• Steam methane reformation: It uses high-temperature pressurized steam to produce hydrogen from natural gas (fuels like ethanol, propane, or gasoline may also be used). First, methane reacts in the presence of a catalyst to produce hydrogen, carbon monoxide, and carbon dioxide. Then, in a secondary”water-gas shift reaction,” the carbon monoxide and steam react again to produce carbon dioxide and more hydrogen. A final “pressure-swing adsorption” process then removes carbon dioxide and other impurities.[2] Steam methane reformation accounts for the majority (60%) of global hydrogen production today.[1]
  • Coal Gasification: This process uses high-temperature steam and oxygen to break down coal into a gaseous mixture of hydrogen, carbon monoxide, and carbon dioxide. This mixture is then further refined using a water-gas shift reaction and purified with a pressure-swing absorption process.[3] Coal refining accounts for 19% of global hydrogen production today.[1]
  • Partial Oxidation: Heavier hydrocarbons are not suitable for steam reforming until they have been broken down by a method like partial oxidation. In this process, refineries partially combust a fuel-air or fuel-oxygen mixture. This produces syngas with hydrogen, carbon monoxide, and carbon dioxide. This mixture is then further refined using a water-gas shift reaction and purified with a pressure-swing absorption process.[4]

Water electrolysis methods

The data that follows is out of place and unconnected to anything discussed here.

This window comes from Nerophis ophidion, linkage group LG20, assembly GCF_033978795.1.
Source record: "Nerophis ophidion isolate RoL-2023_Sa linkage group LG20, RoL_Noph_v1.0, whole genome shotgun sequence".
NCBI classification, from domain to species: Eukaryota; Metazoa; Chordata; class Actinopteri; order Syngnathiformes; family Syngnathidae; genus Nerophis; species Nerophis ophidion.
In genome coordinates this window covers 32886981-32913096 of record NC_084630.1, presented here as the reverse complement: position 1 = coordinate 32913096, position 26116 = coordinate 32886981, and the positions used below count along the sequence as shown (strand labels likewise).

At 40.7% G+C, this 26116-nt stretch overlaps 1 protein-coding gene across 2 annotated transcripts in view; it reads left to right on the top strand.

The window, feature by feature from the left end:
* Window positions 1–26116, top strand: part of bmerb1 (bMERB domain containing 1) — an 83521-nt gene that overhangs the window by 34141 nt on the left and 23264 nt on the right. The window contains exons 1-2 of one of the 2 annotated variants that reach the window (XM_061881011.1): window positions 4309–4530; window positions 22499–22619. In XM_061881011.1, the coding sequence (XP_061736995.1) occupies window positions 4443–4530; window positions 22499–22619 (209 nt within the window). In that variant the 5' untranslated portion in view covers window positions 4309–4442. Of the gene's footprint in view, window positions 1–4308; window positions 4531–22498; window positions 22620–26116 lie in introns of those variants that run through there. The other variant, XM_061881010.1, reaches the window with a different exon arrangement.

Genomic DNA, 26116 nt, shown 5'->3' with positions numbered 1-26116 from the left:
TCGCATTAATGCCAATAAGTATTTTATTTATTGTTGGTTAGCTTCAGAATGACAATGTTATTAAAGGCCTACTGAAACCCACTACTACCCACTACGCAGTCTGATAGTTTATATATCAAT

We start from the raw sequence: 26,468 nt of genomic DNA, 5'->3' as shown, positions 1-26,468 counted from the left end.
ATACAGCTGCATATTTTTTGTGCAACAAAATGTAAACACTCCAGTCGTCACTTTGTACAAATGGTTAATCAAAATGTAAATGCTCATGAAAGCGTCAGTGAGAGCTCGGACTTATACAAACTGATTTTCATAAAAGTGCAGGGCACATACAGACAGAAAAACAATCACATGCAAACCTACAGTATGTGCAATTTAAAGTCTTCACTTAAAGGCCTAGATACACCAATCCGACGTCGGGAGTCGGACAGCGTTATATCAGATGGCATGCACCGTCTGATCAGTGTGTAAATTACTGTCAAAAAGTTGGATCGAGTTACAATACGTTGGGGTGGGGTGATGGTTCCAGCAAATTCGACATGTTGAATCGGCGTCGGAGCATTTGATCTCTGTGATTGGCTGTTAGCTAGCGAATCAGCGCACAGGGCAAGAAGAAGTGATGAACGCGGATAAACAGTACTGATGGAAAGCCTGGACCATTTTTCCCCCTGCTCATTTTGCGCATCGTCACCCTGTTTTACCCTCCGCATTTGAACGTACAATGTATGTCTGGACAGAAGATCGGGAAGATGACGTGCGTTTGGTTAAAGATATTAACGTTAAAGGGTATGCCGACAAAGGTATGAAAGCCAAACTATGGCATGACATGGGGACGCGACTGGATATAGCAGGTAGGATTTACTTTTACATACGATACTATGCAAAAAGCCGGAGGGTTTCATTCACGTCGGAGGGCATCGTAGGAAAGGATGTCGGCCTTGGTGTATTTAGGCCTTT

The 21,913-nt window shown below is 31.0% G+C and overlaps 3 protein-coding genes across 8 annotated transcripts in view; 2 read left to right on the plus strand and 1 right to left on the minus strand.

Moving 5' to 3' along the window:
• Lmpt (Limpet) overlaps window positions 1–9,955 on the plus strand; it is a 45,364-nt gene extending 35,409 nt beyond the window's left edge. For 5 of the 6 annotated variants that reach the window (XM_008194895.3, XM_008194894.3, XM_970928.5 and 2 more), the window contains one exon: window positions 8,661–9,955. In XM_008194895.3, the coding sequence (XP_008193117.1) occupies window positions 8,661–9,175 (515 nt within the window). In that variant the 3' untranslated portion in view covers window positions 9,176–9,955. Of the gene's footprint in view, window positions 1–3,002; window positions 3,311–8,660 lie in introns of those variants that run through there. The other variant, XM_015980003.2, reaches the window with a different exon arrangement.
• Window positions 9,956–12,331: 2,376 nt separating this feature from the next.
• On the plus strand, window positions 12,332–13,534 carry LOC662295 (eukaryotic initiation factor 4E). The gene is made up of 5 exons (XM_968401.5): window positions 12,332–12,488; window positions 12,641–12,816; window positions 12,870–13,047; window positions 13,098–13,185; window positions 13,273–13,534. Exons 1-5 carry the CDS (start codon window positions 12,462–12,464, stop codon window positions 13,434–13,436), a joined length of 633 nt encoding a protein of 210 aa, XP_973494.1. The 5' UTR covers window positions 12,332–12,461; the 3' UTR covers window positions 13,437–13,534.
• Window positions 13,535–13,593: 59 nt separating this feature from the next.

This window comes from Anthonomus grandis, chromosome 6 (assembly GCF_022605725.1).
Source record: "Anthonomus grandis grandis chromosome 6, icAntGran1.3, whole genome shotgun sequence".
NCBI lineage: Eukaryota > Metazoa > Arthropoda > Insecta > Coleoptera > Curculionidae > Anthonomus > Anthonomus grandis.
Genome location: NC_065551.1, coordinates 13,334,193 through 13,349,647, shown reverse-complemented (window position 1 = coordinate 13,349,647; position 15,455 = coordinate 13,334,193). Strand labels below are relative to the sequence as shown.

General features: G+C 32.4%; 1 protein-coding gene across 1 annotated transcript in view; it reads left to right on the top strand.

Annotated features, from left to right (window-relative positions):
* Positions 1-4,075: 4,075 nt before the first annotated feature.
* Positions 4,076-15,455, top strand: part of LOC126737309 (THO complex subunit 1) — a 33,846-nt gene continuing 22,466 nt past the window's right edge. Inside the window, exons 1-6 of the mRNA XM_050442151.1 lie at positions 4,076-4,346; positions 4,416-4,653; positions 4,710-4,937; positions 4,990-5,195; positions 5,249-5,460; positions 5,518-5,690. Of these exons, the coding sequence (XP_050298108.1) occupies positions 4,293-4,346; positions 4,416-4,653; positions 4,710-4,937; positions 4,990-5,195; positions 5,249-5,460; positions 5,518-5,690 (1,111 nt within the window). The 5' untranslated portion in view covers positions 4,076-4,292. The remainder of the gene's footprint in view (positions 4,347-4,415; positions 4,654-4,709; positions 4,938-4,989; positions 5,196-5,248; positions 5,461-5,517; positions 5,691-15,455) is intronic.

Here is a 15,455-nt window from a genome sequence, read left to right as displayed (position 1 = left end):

Electrolysis uses electricity to break water molecules (H2O) into pure hydrogen and oxygen. When powered by renewable energy sources, electrolysis can theoretically create 100% green hydrogen.

Electrolysis systems supply power between two electrodes (a cathode and anode) to drive the process of dissociation of water into its oxygen and hydrogen components. There are four main electrolysis technologies that all work around this basic concept: alkaline; proton exchange membrane (PEM); solid oxide electrolysis cell (SOEC); and anion exchange membrane (AEM).

With demand for hydrogen expected to reach 735 million tonnes (808.5 million tons) by 2050, the race is on to bring more electrolyzers online and further develop the technologies. Industry analysts predict that manufacturers will reach 100GW of capacity per year by 2030, dropping the price of hydrogen from $4/kg to $1.50/kg.[1]

As demand rises, innovators are also finding ways to improve the electrolysis process.

  • Developing cheaper materials: Scientists in Australia have developed a method to reduce the cost of generating hydrogen through alkaline electrolysis. They’ve replaced ruthenium, platinum, and iridium with nickel and iron. While these two metals aren’t suitable catalysts on their own, combining them at the nanoscale gives this combo high efficiency. At current prices, iron and nickel are thousands of times cheaper than ruthenium, iridium, and platinum, which means this process can be much more cost-effective without sacrificing production.[5]
  • Scaling up electrolysis systems: Most systems have only until recently been built on the MW energy scale, but to meet future demand, they will need to scale to the 100 MW scale, GW scale or larger. There are ongoing efforts to demonstrate the viability of electrolysis at the GW scale, and one study suggests that larger production facilities could cut costs by 40% in the short term and up to 80% in the long term.[6]